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Logo of bmjThis ArticleThe BMJ
BMJ. 2008 January 5; 336(7634): 13.
PMCID: PMC2174775

Research sparks public concern about risk from nuclear power

German research shows that children younger than 5 years old who live near nuclear power stations are more likely to have leukaemia than otherwise (International Journal of Cancer 2007;122:721-6; European Journal of Cancer 2007 Dec 12 doi: 10.1016/j.ejca.2007.10.024). This has started controversial public discussions about the risks of power stations. Opponents of nuclear power have demanded the closure of all 16 German nuclear power stations.

However, the research did not show that radiation from nearby power stations was the cause of a higher incidence of cancer, the authors say, because no radiation leaks had occurred, and the level of radiation near the stations was substantially lower than in normal exposure.

The research was carried out by the German Register of Child Cancer in Mainz (, financed by the German Federal Radiation Protection Agency, the government agency that advises on nuclear health.

The case-control study was initiated because previous epidemiological studies had already indicated higher risks among children who live near nuclear plants. The research looked at 1592 cases of leukaemia from the child cancer registry between 1980 and 2003 and compared them with randomly chosen control children in the same area. Thirty seven cases of leukaemia were diagnosed between 1980 and 2003 among children who lived within 5 km (3.1 miles) of a nuclear power plant. The statistical average for Germany would have predicted just 17 cases in that group.

The authors of the study, Maria Blettner and Peter Kaatsch, were convinced of the epidemiological relevance of their study but had no explanation for the surplus of leukaemia cases: “The current state of knowledge on radiobiology does not explain why more children living near power stations have more cancer.” The authors speculate that other unknown causes may have led to the rise in the number of cases.

The government’s radiation protection agency said that statistically the 20 extra cases could be associated with living close to the plants, but more research was needed to discover whether the presence of reactors was the cause of the cancers.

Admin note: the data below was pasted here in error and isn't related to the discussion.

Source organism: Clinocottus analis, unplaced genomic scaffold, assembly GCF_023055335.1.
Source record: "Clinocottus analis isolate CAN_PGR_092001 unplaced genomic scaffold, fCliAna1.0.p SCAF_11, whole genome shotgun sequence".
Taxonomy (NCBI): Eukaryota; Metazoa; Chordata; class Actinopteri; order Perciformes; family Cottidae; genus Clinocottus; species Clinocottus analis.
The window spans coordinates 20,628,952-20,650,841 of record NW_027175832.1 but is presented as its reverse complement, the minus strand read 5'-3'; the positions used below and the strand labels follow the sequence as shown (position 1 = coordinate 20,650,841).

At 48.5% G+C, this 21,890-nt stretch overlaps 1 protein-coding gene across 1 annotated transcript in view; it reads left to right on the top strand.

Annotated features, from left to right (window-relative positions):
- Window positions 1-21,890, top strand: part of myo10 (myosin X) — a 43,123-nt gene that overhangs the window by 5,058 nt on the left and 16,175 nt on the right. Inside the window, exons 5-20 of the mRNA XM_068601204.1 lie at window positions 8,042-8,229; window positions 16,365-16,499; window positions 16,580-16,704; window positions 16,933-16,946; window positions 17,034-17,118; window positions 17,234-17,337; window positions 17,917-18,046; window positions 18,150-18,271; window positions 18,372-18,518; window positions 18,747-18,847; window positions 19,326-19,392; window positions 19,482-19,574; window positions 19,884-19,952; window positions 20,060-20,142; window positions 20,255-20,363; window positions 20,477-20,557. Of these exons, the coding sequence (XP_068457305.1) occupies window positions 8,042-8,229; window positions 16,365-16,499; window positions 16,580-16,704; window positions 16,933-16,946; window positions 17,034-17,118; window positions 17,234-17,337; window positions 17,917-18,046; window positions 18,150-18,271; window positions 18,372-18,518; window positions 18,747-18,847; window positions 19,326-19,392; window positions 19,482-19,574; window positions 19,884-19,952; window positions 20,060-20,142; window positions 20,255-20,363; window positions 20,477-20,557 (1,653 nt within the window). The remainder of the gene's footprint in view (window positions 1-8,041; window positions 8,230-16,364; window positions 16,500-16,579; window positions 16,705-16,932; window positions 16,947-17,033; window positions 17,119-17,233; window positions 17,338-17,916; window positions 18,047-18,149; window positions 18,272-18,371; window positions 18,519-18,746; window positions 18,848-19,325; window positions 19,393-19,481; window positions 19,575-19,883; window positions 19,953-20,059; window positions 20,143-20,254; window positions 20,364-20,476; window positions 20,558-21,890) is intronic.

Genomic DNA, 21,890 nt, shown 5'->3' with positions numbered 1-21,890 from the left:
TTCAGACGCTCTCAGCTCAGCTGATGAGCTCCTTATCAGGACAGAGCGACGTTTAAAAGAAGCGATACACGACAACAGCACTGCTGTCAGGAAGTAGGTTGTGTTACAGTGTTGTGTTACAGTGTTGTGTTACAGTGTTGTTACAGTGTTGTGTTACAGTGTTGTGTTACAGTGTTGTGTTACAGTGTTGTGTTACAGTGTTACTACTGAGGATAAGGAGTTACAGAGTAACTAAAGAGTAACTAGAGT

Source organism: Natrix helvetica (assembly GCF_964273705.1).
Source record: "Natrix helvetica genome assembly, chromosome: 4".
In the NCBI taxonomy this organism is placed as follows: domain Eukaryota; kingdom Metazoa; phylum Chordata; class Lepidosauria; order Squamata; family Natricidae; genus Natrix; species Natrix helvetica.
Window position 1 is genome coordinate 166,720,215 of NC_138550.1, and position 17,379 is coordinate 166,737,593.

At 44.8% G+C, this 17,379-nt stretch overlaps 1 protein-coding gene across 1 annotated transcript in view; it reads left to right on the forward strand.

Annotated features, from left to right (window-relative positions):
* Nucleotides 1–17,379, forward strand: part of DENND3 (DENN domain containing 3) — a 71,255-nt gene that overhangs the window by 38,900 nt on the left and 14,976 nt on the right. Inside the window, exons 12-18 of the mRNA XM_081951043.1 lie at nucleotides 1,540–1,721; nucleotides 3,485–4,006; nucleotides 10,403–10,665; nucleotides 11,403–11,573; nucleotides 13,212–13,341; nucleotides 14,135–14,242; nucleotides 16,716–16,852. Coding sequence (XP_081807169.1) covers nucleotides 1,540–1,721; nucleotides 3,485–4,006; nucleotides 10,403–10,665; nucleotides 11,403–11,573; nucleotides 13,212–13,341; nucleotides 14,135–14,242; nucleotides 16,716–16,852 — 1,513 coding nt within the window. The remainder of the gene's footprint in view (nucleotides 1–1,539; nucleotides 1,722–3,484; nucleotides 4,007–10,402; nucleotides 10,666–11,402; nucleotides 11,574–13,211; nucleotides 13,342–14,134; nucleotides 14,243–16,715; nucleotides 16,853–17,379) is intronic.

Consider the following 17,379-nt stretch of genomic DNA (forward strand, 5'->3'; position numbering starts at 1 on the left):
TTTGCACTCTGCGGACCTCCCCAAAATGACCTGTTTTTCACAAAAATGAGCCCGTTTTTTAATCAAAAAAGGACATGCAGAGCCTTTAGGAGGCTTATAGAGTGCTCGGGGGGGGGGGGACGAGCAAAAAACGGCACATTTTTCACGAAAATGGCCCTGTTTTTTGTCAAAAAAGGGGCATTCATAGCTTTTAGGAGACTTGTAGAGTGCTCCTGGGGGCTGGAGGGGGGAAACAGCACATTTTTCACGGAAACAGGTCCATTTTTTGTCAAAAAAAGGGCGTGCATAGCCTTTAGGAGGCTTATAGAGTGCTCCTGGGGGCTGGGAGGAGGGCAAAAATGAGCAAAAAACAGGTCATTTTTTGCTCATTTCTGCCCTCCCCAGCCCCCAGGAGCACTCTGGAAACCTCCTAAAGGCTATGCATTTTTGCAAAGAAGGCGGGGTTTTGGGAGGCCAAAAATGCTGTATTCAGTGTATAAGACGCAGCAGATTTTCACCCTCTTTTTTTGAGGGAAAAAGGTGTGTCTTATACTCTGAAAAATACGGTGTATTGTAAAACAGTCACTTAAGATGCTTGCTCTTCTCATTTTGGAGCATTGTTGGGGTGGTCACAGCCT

Germany’s environment minister, Sigmar Gabriel, cautioned the public not to panic. “The population’s radiation exposure due to the operation of nuclear power plants in Germany would have to be at least a thousand times higher to be able to explain the observed increase in cancer risk,” he said. Further research should be able to explain the increased number of cancer cases, he added.

“Leukaemia clusters around nuclear installations was a hot topic in Britain in the 1980s,” said Hazel Inskip, professor of statistical epidemiology at the University of Southampton and deputy director of the Medical Research Council’s epidemiology resource centre. “The cluster near the Sellafield nuclear plant led to an expensive civil court case. The clusters were never convincingly explained by radiation exposure per se, and other avenues have been explored. The baton has been handed to Germany.”

Professor Inskip worked on radiation issues in the 1980s and 1990s and was involved in the Sellafield case when Martin Gardner, who conducted much of the research on the Sellafield cluster, fell ill. A 1996 report from the Committee of the Medical Aspects of Radiation in the Environment reported that the higher number of cases could not be explained (BMJ 1996;312:865).

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